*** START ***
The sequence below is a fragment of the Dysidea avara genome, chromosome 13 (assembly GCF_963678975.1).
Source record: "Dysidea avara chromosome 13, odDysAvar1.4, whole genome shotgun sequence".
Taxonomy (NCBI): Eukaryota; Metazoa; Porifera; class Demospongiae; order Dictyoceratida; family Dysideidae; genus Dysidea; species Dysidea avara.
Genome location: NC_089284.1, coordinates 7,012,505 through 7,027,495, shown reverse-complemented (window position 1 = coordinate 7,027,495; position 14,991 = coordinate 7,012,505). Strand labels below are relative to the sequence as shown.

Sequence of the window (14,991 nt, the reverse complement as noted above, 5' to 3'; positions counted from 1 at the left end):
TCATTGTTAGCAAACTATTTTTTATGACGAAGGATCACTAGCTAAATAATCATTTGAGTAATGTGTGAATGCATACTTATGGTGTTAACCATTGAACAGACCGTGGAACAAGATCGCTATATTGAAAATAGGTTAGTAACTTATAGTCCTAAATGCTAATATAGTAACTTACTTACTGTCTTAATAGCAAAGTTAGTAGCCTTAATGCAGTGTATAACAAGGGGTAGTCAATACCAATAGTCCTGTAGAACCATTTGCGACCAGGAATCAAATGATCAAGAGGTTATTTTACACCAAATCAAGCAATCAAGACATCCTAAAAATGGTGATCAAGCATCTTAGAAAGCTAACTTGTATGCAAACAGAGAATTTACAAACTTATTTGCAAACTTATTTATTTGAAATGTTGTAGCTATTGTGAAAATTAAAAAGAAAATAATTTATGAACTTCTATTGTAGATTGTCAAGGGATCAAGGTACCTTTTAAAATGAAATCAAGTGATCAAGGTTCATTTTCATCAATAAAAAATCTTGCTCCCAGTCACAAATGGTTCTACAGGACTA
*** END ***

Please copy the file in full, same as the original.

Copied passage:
The sequence below is a fragment of the Dysidea avara genome, chromosome 13 (assembly GCF_963678975.1).
Source record: "Dysidea avara chromosome 13, odDysAvar1.4, whole genome shotgun sequence".
Taxonomy (NCBI): Eukaryota; Metazoa; Porifera; class Demospongiae; order Dictyoceratida; family Dysideidae; genus Dysidea; species Dysidea avara.
Genome location: NC_089284.1, coordinates 7,012,505 through 7,027,495, shown reverse-complemented (window position 1 = coordinate 7,027,495; position 14,991 = coordinate 7,012,505). Strand labels below are relative to the sequence as shown.

Sequence of the window (14,991 nt, the reverse complement as noted above, 5' to 3'; positions counted from 1 at the left end):
TCATTGTTAGCAAACTATTTTTTATGACGAAGGATCACTAGCTAAATAATCATTTGAGTAATGTGTGAATGCATACTTATGGTGTTAACCATTGAACAGACCGTGGAACAAGATCGCTATATTGAAAATAGGTTAGTAACTTATAGTCCTAAATGCTAATATAGTAACTTACTTACTGTCTTAATAGCAAAGTTAGTAGCCTTAATGCAGTGTATAACAAGGGGTAGTCAATACCAATAGTCCTGTAGAACCATTTGCGACCAGGAATCAAATGATCAAGAGGTTATTTTACACCAAATCAAGCAATCAAGACATCCTAAAAATGGTGATCAAGCATCTTAGAAAGCTAACTTGTATGCAAACAGAGAATTTACAAACTTATTTGCAAACTTATTTATTTGAAATGTTGTAGCTATTGTGAAAATTAAAAAGAAAATAATTTATGAACTTCTATTGTAGATTGTCAAGGGATCAAGGTACCTTTTAAAATGAAATCAAGTGATCAAGGTTCATTTTCATCAATAAAAAATCTTGCTCCCAGTCACAAATGGTTCTACAGGACTA